Upon taking office in December, Milei surprised many by sending a representative to COP28: Marcia Levaggi, Argentina’s new secretary for foreign policy. Levaggi provided assurances that Argentina will continue to fulfil its climate commitments under the Paris Agreement, telling Reuters: “Milei is a liberal, he’s a libertarian, and he believes in market forces. And the market demands to include measures to address climate change.”

However, Milei began to enact his promised sweeping cuts to the state during COP28. That included shuttering Argentina’s environment ministry and relegating it to sub-secretariat status within the interior ministry. Among other functions, the ministry had served as the main authority in applying forestry and glacier laws, and ensuring public participation in infrastructure planning processes.

Argentina’s Environment and Natural Resources Foundation says this relegation “will significantly limit the possibilities of establishing dialogues and policies that involve different areas of government.” However, the NGO also stressed that individuals and organisations will continue to work to defend the right to a healthy environment and the needs of future generations.

Argentina’s security ministry has meanwhile turned its attention to the streets, announcing new measures against protests. One proposal is to restrict gatherings of more than three without permission, which would of course affect environmental activism.

Will the energy transition be just?

In an historic first for the UN’s climate conferences, COP28 concluded with all parties agreeing to transition away from fossil fuels in a “just, orderly and equitable” manner. The text calls on parties to triple global renewable energy capacity and double the annual rate of improvement in energy efficiency by 2030. (Less promisingly, the text’s perceived allusion to natural gas by endorsing “transitional fuels” received criticism.)

Indigenous leaders in attendance demanded greater attention for their communities as the world looks to meet these goals. Socio-environmental conflicts have already erupted around some clean energy projects, and these leaders seek to break this cycle, which has been endemic in the fossil fuel industry. During 2024 we will continue to report regularly on these groups’ interventions and participation in such projects.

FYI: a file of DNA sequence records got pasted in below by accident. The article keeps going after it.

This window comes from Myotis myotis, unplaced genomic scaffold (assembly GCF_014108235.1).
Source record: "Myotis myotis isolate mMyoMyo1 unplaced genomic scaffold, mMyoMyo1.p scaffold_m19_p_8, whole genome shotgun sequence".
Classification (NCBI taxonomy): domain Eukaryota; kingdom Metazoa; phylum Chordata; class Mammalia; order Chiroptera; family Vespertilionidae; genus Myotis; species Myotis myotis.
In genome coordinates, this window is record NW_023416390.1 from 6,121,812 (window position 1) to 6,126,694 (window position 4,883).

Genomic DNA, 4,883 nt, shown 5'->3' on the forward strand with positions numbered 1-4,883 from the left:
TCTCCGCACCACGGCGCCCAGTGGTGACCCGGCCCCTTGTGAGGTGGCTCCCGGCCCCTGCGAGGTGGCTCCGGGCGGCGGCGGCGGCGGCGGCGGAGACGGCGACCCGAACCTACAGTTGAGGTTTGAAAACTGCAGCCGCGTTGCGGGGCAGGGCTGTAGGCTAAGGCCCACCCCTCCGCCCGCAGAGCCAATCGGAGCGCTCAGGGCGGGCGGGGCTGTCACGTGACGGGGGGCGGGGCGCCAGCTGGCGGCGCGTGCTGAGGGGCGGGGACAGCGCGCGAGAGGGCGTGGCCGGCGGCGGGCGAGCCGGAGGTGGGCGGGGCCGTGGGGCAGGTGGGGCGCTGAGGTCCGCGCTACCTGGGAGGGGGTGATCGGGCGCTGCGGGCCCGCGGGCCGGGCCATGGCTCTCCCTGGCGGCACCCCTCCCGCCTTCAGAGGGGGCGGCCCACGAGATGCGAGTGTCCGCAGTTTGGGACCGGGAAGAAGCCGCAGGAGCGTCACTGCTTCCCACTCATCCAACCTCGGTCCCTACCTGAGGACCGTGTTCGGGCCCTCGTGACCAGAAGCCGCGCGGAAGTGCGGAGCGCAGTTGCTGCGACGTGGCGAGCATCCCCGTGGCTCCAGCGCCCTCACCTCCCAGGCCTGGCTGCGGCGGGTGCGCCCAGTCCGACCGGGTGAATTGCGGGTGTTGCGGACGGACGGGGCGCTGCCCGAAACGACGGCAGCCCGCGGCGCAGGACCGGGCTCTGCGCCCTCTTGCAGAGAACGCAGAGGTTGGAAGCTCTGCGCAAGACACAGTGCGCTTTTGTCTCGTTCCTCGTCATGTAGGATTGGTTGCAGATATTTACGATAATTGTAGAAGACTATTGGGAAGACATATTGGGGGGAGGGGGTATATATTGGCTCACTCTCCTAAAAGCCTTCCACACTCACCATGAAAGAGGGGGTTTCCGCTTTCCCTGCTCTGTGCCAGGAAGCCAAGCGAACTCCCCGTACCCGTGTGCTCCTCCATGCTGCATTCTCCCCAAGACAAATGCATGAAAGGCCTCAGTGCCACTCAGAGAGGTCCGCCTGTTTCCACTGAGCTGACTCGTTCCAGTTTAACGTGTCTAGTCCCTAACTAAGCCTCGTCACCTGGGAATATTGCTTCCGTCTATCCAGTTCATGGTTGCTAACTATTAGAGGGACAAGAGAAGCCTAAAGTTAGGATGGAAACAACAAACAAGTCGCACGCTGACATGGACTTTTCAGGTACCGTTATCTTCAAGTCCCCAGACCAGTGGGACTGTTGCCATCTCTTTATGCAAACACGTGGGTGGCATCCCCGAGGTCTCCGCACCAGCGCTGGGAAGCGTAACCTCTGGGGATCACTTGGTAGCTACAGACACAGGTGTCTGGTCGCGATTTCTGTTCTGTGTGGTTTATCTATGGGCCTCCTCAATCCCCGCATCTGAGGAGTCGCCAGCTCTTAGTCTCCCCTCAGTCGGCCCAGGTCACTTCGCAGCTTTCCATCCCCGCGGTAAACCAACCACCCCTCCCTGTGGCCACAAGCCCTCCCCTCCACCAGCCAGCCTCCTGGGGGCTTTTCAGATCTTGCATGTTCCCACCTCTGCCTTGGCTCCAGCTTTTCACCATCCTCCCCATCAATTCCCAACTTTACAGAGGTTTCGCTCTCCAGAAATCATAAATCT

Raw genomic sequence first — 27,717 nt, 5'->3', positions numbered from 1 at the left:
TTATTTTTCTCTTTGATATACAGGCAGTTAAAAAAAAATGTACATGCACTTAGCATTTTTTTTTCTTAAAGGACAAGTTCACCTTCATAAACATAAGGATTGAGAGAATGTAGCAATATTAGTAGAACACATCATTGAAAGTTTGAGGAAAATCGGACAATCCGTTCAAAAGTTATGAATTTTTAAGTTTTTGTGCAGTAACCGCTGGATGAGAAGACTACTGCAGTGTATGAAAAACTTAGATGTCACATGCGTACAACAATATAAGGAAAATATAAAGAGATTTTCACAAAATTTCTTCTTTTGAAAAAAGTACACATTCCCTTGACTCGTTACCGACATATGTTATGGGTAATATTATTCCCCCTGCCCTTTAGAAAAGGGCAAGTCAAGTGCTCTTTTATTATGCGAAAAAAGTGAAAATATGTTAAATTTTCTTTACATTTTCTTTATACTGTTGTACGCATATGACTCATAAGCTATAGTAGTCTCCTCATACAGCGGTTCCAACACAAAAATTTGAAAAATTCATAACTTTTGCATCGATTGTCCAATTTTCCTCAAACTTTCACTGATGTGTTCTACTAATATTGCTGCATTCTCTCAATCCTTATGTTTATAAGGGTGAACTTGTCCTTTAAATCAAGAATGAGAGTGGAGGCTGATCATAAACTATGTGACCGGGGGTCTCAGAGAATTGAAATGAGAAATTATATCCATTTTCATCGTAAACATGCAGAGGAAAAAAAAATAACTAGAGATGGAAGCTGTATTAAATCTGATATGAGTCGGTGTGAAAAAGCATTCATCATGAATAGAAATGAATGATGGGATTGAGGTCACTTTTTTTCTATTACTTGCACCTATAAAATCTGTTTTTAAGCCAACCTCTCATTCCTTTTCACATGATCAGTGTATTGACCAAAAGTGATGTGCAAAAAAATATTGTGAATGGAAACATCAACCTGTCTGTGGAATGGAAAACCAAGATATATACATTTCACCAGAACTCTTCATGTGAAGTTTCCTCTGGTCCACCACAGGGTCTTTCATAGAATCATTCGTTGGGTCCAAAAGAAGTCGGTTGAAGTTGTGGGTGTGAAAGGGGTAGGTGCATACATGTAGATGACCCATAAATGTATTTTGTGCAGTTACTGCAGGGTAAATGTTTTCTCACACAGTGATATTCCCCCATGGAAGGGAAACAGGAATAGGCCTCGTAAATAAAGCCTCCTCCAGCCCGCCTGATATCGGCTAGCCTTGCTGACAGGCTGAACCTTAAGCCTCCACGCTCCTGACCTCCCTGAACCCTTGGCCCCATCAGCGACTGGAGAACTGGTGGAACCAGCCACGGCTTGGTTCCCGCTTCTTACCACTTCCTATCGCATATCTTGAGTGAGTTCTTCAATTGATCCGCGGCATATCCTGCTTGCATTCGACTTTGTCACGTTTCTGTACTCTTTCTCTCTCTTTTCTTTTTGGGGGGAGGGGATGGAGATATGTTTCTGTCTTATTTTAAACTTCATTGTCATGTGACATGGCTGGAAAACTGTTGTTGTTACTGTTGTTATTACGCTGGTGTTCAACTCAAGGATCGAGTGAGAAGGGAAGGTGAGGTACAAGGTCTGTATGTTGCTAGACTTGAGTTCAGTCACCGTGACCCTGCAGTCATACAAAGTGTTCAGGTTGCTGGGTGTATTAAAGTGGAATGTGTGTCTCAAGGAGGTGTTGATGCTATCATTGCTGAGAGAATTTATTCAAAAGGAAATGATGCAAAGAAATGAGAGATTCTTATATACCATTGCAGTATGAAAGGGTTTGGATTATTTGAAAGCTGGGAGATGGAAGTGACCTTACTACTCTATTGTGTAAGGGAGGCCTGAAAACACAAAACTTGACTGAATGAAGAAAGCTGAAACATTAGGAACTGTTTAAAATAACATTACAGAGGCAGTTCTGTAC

Colombia’s northern region has been earmarked as the “epicentre” of the country’s energy transition by the government, but the arrival of wind farms here has brought disruption to the Wayúu people and raised tensions among communities. Meanwhile in Ecuador, communities have denounced the mismanagement of hydroelectric plants that have caused historically large floods. And on the cusp of a lithium boom, populations high up in the Andes of Bolivia are opposing its exploitation.

An area of a Wayúu community next to a wind farm in northern La Guajira, Colombia. The community negotiated over construction on their land with the company that built the facility. (Image: David González M / Diálogo Chino)

“This just transition must recognise Mother Nature as a subject of rights, as well as the lives that inhabit our territories. When talking about renewable energy, we believe that our peoples must be consulted and their consent must be obtained,” Ketty Marcelo Lopez, president of the National Organisation of Andean and Amazonian Indigenous Women of Peru (ONAMIAP), told reporters at COP28.

In this context, a key moment in 2024 will be the Escazú COP3 in Chile. This will be the third meeting of parties to the landmark Escazú Agreement, a regional treaty that seeks to ensure the representation and protection of environmental defenders. A just energy transition should be a top priority for the delegates who converge in Santiago this April.